Publication Date

2010

Degree Name

MA in Intercultural Service, Leadership, and Management

First Advisor

Karen Blanchard

Abstract

Research Focus: The purpose of this study was to explore how direct service providers in the fields of domestic and sexual violence advocacy experience, are impacted by, and cope with compassion fatigue, vicarious traumatization and burnout caused by the work that they do on a daily basis. Little has been written about this ‘cost of caring’ despite the special vulnerability certain groups of people, such as the domestic and sexual violence advocates I interviewed for this research, have towards this occupational hazard.

Importance: Helping survivors get out, stay out and recover from unhealthy situations is the general purpose of domestic and sexual violence advocacy. When a survivor is being helped by well-trained, competent and emotionally-healthy advocates they are getting better quality of services and increased assistance. In order to attain and maintain happy, healthy and well-trained advocates it is of utmost importance that we are addressing the high turnover in the field – partially due to the compassion fatigue the advocates experience.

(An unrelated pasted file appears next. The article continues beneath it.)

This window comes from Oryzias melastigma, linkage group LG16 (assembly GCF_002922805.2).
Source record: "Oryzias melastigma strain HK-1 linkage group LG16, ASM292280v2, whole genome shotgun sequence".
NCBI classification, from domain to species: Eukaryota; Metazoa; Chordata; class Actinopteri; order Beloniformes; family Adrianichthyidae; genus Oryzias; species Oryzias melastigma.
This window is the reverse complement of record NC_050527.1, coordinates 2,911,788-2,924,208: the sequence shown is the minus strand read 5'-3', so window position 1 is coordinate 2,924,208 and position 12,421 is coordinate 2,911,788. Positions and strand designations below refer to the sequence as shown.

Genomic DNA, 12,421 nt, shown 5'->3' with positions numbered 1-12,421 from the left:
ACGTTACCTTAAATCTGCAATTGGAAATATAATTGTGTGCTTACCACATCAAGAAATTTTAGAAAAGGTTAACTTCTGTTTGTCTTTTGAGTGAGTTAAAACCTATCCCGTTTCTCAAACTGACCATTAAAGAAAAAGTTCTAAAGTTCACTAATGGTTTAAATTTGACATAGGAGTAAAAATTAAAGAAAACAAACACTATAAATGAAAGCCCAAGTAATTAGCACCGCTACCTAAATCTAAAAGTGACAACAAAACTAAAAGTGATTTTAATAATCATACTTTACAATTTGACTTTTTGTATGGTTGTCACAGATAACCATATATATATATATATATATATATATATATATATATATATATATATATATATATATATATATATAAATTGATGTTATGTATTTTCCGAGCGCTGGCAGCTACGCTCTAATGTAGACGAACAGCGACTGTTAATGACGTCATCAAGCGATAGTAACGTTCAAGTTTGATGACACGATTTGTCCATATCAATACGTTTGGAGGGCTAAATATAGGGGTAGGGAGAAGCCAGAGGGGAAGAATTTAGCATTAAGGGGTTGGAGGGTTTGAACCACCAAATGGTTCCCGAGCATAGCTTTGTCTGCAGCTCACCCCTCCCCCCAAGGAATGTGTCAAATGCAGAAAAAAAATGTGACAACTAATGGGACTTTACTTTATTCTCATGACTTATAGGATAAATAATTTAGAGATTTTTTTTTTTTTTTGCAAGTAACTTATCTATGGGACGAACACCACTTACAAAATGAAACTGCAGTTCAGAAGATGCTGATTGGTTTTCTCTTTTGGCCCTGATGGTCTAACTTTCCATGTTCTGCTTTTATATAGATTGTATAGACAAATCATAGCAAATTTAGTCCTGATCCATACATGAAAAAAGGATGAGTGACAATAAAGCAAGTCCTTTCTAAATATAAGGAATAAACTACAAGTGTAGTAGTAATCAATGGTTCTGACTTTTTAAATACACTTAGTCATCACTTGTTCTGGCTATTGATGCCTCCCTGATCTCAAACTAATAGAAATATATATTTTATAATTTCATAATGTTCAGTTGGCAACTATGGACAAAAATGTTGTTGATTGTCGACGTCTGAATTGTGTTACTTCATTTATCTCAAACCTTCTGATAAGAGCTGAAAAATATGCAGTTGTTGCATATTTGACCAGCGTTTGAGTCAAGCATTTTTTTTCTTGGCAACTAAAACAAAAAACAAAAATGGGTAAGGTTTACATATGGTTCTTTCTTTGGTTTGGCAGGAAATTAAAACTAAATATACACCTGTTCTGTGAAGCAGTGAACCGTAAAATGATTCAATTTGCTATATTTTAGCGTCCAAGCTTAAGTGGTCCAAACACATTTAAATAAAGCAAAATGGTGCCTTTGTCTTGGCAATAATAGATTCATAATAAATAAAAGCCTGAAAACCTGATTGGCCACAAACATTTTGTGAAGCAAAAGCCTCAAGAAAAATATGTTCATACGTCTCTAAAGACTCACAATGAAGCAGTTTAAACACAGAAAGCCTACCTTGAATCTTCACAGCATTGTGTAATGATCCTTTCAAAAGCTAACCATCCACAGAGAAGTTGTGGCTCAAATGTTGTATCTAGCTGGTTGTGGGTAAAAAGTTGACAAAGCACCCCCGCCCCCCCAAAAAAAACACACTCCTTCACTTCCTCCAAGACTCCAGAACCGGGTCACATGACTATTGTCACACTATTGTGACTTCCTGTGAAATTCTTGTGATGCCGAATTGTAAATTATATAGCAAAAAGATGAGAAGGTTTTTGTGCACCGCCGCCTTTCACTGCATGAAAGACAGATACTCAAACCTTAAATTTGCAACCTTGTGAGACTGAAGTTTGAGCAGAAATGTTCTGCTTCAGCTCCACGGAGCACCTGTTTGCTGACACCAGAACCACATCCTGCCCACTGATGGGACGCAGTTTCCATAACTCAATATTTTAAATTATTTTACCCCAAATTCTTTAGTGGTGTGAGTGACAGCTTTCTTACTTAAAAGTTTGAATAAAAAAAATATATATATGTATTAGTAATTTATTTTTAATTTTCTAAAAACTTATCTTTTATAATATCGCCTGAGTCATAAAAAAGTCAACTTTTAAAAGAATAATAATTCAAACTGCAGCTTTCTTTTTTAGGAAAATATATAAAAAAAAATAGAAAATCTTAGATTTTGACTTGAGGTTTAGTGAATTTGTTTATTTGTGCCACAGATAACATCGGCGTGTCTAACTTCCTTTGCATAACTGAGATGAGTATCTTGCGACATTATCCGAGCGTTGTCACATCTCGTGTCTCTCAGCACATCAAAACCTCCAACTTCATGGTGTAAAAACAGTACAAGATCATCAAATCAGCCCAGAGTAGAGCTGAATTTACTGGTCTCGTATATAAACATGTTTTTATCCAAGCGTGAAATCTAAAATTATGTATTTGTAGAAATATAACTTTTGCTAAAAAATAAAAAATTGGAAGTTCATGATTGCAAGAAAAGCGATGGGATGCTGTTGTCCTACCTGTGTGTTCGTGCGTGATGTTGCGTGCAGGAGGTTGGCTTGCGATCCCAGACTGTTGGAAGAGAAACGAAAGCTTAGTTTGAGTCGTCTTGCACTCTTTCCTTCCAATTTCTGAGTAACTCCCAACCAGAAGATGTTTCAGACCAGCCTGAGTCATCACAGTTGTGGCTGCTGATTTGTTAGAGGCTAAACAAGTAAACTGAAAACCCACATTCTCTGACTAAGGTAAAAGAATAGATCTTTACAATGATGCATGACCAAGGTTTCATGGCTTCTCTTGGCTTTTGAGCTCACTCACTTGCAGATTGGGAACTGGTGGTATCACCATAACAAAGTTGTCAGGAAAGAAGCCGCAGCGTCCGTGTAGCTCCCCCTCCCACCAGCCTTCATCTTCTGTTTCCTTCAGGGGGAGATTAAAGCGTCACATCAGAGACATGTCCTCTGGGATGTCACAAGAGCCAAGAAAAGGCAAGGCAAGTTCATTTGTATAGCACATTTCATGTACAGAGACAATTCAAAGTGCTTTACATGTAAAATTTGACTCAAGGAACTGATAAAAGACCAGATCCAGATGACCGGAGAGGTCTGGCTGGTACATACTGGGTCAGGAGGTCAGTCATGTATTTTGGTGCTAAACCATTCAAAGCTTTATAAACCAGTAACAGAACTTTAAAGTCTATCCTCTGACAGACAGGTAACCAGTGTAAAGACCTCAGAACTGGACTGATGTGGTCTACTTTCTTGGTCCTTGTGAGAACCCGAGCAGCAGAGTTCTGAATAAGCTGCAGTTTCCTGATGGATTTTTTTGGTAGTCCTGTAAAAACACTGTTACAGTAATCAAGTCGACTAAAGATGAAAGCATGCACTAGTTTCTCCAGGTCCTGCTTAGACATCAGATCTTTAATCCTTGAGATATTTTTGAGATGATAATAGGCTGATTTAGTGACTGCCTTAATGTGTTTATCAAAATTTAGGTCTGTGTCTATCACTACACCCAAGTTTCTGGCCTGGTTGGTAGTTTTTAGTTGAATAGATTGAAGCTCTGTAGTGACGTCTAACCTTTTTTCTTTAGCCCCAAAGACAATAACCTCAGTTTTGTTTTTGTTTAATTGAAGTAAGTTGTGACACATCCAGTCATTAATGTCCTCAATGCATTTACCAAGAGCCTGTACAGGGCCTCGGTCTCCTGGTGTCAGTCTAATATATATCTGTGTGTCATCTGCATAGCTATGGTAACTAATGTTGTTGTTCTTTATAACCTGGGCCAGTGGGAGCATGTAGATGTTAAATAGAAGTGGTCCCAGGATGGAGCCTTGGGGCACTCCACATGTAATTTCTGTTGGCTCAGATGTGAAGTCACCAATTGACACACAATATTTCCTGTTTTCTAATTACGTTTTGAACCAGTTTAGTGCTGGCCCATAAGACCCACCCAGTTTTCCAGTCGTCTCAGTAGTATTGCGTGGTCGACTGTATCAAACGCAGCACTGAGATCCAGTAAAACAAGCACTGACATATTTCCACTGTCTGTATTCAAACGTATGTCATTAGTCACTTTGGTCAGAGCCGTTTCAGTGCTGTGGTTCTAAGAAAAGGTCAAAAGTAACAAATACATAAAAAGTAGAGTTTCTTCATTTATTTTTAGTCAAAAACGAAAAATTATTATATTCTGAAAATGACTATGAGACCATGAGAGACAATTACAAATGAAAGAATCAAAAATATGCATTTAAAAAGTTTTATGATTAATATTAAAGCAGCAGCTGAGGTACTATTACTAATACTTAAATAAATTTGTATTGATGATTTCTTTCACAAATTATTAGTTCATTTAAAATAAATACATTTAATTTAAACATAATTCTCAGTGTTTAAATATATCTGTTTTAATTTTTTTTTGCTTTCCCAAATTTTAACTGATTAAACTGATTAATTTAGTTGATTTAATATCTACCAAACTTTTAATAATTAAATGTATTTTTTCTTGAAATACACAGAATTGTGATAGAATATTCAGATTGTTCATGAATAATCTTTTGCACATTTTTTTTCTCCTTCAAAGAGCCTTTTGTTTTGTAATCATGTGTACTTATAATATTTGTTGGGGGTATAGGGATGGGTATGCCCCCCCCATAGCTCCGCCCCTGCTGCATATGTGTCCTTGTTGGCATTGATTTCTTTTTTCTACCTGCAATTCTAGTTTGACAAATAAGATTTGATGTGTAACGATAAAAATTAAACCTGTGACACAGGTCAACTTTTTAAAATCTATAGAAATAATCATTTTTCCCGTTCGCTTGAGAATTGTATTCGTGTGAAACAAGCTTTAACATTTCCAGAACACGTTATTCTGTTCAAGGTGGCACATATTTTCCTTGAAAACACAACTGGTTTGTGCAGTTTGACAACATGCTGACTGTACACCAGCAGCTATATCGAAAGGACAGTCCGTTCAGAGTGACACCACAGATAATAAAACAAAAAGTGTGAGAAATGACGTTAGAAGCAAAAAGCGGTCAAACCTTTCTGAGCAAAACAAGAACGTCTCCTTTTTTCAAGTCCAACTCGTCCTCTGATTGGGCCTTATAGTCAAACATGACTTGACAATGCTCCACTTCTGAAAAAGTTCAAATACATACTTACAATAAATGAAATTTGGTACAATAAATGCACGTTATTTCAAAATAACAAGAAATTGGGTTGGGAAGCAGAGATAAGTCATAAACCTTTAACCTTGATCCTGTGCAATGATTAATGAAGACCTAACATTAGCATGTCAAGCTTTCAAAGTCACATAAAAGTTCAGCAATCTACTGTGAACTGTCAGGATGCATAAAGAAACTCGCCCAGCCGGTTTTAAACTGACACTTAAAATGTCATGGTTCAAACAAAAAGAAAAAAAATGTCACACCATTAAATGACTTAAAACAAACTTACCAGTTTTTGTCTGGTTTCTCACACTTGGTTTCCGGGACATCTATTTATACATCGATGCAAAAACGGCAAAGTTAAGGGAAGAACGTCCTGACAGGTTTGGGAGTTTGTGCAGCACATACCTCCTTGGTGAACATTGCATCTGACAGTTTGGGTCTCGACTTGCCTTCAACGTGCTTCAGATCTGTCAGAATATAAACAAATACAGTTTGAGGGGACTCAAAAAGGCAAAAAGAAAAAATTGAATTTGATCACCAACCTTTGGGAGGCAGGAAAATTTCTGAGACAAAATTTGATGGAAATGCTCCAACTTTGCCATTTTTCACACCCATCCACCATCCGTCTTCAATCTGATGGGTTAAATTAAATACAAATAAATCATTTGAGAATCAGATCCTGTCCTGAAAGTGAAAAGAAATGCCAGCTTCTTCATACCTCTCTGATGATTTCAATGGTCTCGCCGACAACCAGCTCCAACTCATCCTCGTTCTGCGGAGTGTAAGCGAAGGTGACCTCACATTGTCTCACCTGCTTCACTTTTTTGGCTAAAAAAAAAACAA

Research Methods: This research focused on literature reviews as well as on focus groups and on individual interviews with both current and past advocates who work or have worked for the Center Against Rape and Domestic Violence in Corvallis, Oregon. Techniques of appreciative inquiry and positive deviance were utilized to explore what techniques direct service providers utilized to help them remain functional in the field.

Conclusions: Much more needs to be done to educate those who work with the traumatized to help them prevent, identify, and cope with compassion fatigue, vicarious traumatization and burnout. Structural and cultural shifts need to happen within organizations to help increase the understanding of this pertinent topic, to create open, safe and confidential space for advocates to discuss their experiences and to normalize these experiences. Organizations need to support its own workers by providing both formal and informal debriefing, counseling services, support groups, stress management training, frequent and on-going supervision, continuing education and training opportunities, psychotherapy, organizational support and purposefully created workplace strategies to support and assist workers in their draining and emotionally trying positions.

Disciplines

Social Work | Work, Economy and Organizations

Share

 
COinS